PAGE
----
Tastefully Delay Job Acceptance

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  • Feb 16th, 2011 10:14 am
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Nov 23, 2010
804 posts

Tastefully Delay Job Acceptance

Been trying to read around and google in regards to the art of the "delaying the job offer" and havent been able to find anything conclusive.

What are some good delay tactics people use when they have more then one offer in hand? Or if someone has an offer in hand and wanting another job offer and waiting for the other company to make a decision?

Its a good, but tough situation to be in when you have a job offer but then you sort of still have that yearning to find out if the other job offer will come in, if at all.

Some people have mentioned how to just give it serious thought, and if job A is acceptable to take it. But if job B happens to come through (and was the job that was more wanted) then to drop A and jump on B.

I dont think that this would reflect well on the individual from the company perspective if an employee accepts a job offer and after a month jumps and goes to another company.

Does this scenario happen often?

I know the "proper" thing to do would be to decline A and hold out for B but honestly A is a pretty decent place.

Advice appreciated!
3 replies
Feb 11, 2009
291 posts
You know, the debate between McDonalds and Wendys is one that is unlikely to ends soon.

But in all seriousness, I would contact the other place and let them know of your interest and let them know you have another offer. That may get them to move a bit quicker in giving you a decision and it prevents you from quitting job A after a few days.

One bird in hand is better than ten in the bush!
Deal Addict
Mar 24, 2005
1354 posts
There is no good tactic to delay a job offer. The most you can do is to ask them to give you a week to consider the details of the offer. Other then that, there's very little you can do to delay it. You should also be aware, even though an offer has been made to you, until you sign it, that job is not secured. So you'll be running a risk while you wait for another another offer.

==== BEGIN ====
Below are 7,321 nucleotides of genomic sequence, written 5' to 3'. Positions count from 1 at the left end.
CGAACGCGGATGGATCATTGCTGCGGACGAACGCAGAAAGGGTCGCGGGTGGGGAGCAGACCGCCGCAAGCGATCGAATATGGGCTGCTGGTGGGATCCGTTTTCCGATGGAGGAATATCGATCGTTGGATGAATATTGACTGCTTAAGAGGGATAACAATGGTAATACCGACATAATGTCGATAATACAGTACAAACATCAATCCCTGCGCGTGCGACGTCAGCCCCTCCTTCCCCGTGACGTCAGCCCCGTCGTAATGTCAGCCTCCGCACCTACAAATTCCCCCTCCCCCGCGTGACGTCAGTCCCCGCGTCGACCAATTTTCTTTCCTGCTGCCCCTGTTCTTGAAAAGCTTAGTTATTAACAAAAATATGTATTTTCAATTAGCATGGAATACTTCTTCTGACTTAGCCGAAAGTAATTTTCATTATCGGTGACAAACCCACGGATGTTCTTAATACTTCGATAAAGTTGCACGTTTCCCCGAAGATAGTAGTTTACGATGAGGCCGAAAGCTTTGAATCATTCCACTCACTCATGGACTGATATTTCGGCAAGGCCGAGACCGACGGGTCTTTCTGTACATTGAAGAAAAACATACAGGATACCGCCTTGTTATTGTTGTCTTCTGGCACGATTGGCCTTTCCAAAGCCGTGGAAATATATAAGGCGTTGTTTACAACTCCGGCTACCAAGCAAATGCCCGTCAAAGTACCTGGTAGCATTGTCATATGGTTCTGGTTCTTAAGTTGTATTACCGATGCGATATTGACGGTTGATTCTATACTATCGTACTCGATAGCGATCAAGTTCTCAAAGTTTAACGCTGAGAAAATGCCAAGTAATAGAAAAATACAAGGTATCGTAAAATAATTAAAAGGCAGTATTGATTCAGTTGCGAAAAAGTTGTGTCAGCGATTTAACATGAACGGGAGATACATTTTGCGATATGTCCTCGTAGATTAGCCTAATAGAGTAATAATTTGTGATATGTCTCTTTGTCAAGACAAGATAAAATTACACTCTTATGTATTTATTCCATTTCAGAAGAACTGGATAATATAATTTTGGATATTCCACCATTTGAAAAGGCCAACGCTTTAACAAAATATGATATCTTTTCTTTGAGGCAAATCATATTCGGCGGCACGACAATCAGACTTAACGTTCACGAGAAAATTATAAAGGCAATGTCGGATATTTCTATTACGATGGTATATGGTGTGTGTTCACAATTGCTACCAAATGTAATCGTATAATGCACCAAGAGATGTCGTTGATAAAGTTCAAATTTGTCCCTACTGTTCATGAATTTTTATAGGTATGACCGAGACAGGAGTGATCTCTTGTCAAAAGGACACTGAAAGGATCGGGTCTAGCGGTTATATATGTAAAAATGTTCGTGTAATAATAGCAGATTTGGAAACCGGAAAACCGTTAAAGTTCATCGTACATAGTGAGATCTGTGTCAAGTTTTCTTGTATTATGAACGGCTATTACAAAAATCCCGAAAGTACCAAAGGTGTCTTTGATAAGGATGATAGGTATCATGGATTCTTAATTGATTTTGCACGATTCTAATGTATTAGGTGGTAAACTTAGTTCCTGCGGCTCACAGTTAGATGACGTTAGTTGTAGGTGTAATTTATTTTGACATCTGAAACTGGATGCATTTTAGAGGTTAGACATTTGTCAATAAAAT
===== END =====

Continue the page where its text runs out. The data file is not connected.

The fact is, HR at companies see this more often than you realize - until the job offer is signed, it's not secured. Until you actually show up on Day 1, it's not guaranteed that you will end up working for that company. Many things can happen until Day 1. Family matters, injuries, illness, or a better job offer turned up. Because it's very possible that you are interviewing with other companies whil you are on the final stages of interviewing/negotiating with another company, so people turning down a job offer after accepting it is actually more common than you think. Businesses just view it as a business ordeal that did not end in a mutually beneficial outcome. Does it leave a bad taste? Not quite. It's life, it's business, nothing personal. HR sees it a lot, especially in higher level positions. It's definately a lot worst to START at a company only to leave after a week or 2, or after 1 month because the job you really wanted came up. Then you may leave a bad taste behind. You can come up with the explanation that the job was not what you had expected and quit... because the probation period is not just for the employer, it's also for you as well to try out.

At the end of the day, you have to look out for yourself, you shouldn't have to feel bad about it - it's just you who feels this way.
Jan 8, 2011
319 posts
In this economy holding out for the perfect job is a fatal mistake , job seekers are numerous and employers need to fill out positions fast , you know it's like the story of the Dog and the Bone , if you have a bite on a bone and try to grab the bigger bone you might end up losing both ...... better to take the job that you are offered first and then leave if something better comes along but don't be surprised if that takes months longer than you expected.